Raspberry Pi

Ever dreamt of an embedded platform which is fast, power efficient, reliable and handy? Then Raspberry pi would whet your appetite. Generally pi can be specified as a mini computer which serves you to solve many a problem. You can have a web browser or can perform computing and programming without being the owner of a PC. Of course all the mentioned applications are cost effective in pi compared to the conventional PC. 

The idea of raspberry pi sprouted in the minds of the personalities Ebon Upton, Rob Mullins, Jack Lang and Alan Mycroft.  They started the venture to build a mini computer by hand and tried the same with the help of AT mega644 microcontroller clocked at 22.1 MHz and a 512K SRAM for data and frame buffer storage. 19 of Atmel’s 32 GPIO lines were used to drive the SRAM address bus. The system looked like what is shown below:

Raspberry Pi for beginners

 

Overview of Raspberry Pi

raspberry pi overview

The figure shows a sample raspberry pi development board. It contains the following features:

  • Micro USB power  (5V 1A DC)
  • SD card slot
  • DSI Display connector
  • GPIO headers
  • RCA video out
  • JTAG headers
  • Audio out
  • Status LEDs
  • USB 2.0
  • Ethernet out
  • CSI connector camera
  • HDMI out
  • Broadcom BCM2835 ARM11 700 MHz chip

The heart of the pi is the Broadcom 2835 System On Chip, which has the 32 bit ARM11 RISC CPU, version 6. The default clock speed is 700Mz. The kernel of the pi boots from the SD card. HDMI Out port provides the video output. Audio can be taken from both HDMI and stereo jack. Network speed of 10/100Mbps can be achieved. Raspberry model A has single USB and model B has two USB sockets. USB is expandable via regular or powered hubs. The board is powered using the micro USB plug.

GPIO Pin Diagram

Specifications of Different Models of Raspberry Pi

GPIO Pin Diagram
  MODEL A MODEL B MODEL B+
CPU ARM 11 family, Version 6, 700MHz ARM 11 family, Version 6, 700MHz ARM 11 family, Version 6, 700MHz
MEMORY(SD RAM) 256MB 512MB 512MB
USB 2.0 PORTS 1 2 4
ONBOARD STORAGE SD/MMC/SDIO CARD SLOT SD/MMC/SDIO CARD SLOT Micro SD
ONBOARD NETWORK

None

10/100Mbps Ethernet USB adapter

10/100Mbps Ethernet USB adapter
POWER RATINGS 300mA(1.5W) 700mA(3.5W) 600mA(3W)
VIDEO INPUT 15-pin MIPI camera connector (CSI) 15-pin MIPI camera connector (CSI) 15-pin MIPI camera connector (CSI)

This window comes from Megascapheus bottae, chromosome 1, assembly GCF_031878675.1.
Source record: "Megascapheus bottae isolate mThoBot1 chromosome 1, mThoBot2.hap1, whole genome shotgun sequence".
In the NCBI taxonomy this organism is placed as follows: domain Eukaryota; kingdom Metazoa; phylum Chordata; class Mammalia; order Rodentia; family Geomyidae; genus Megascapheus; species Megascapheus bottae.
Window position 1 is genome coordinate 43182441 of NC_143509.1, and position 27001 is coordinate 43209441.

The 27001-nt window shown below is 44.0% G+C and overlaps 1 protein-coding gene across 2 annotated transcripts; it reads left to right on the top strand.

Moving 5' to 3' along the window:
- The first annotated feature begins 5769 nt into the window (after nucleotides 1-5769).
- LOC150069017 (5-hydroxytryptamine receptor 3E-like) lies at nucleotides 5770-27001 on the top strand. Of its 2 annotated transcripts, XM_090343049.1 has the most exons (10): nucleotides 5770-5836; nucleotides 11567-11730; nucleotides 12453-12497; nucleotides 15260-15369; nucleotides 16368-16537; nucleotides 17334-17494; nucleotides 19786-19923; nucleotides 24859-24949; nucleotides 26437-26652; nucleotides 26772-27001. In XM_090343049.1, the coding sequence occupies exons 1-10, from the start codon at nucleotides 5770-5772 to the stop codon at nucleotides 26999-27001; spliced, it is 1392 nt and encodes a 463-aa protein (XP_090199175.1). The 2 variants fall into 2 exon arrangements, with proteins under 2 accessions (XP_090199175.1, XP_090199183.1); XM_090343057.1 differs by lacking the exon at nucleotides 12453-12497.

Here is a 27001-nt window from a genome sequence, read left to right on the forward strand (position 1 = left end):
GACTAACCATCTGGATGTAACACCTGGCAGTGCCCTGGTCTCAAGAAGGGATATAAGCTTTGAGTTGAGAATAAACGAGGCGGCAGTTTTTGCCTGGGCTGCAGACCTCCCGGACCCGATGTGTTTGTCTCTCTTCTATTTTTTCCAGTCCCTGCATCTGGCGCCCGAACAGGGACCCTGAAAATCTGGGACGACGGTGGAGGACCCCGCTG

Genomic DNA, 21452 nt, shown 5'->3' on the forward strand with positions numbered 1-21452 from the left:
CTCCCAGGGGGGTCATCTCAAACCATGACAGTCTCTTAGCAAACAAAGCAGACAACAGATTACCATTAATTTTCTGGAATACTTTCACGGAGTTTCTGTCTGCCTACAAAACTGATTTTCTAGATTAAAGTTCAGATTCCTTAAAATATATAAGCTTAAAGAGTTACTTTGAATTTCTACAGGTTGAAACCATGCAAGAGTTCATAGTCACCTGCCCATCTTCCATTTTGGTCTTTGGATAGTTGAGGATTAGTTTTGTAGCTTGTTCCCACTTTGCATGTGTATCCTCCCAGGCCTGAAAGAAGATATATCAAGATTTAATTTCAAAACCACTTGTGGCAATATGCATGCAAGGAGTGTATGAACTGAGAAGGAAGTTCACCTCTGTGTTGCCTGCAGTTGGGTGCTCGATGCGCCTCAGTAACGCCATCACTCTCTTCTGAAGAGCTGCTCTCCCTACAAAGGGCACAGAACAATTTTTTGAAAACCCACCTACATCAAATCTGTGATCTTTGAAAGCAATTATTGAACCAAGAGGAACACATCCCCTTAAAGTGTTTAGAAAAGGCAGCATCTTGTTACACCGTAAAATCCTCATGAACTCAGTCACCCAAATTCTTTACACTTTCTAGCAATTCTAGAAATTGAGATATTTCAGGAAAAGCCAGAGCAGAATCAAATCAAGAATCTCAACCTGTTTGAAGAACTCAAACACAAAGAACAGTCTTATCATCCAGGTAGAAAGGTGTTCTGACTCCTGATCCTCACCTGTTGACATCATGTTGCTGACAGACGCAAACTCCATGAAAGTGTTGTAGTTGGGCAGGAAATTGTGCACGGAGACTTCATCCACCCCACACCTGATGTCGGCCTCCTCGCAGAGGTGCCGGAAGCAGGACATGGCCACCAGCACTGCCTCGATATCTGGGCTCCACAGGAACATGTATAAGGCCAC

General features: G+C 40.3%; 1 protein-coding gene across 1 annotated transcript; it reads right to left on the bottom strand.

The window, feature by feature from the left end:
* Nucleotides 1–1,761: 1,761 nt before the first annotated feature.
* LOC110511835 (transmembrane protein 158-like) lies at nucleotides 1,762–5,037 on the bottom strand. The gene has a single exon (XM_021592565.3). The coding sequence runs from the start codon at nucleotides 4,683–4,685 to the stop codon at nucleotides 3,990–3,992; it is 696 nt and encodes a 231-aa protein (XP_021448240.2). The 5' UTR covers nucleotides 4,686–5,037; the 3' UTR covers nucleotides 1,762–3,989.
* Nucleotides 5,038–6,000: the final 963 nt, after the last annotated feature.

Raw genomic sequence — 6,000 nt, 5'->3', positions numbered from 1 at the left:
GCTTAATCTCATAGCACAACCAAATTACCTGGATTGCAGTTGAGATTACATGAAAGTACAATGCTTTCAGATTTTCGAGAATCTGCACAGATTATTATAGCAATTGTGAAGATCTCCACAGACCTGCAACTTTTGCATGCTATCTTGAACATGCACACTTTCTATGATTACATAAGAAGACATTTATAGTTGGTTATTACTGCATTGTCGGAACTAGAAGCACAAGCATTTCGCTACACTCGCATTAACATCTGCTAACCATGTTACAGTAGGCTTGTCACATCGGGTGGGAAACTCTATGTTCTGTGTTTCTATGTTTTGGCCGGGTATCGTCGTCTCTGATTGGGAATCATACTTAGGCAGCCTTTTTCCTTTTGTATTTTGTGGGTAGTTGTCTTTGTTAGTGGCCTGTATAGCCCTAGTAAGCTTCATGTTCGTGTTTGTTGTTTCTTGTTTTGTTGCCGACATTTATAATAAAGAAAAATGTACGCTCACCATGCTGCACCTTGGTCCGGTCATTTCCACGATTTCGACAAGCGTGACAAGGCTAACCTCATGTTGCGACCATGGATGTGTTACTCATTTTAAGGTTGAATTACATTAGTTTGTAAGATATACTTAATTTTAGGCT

AUDIO OUTPUT 3.5mm jack, HDMI 3.5mm jack, HDMI 3.5mm jack, HDMI

Software Support

To get started with Raspberry pi you need an operating system. The operating system reside on the SD card and the pi is booted from the card. The various Operating Systems supported include Raspbian, pidora, OpenElec, RaspBMC, Arch Linux and RISC OS. NOOBS (New Out Of the Box Software) is an easy operating system install manager for the pi. Refer this article: How to Install Android on Raspberry Pi

How to Get and Install NOOBS

Requirement -  an 8GB SD card (recommended)

  • Download the NOOBS and extract the files from the zip folder. The NOOBS is available for download at the raspberry pi website.
  • Before copying the NOOBS file, format the SD card.
    • Download the SD Formatter 4.0 for either windows or Mac
    • Install the software
    • Insert the SD card into the host system. Note the drive letter allocated
    • In SD formatter select the drive letter for your SD card and format it.
  • After formatting, drag all the files in the extracted NOOBS folder and drop them onto the SD card drive.

Starting the Pi

  • Plug in the keyboard, mouse, monitor cables and last the USB power cable.
  • A boot screen will appear and an option to choose the required OS.
  • Select the OS of your choice(lets choose Raspbian as an example) and click install.
  • Then the pi will boot the Raspbian OS.
  • In the configuration menu appearing you can set the time and date, enable camera and even create users.
  • To login use the default username “pi” with the password “raspberry”.
  • Finally start the graphical user interface by typing “startx”
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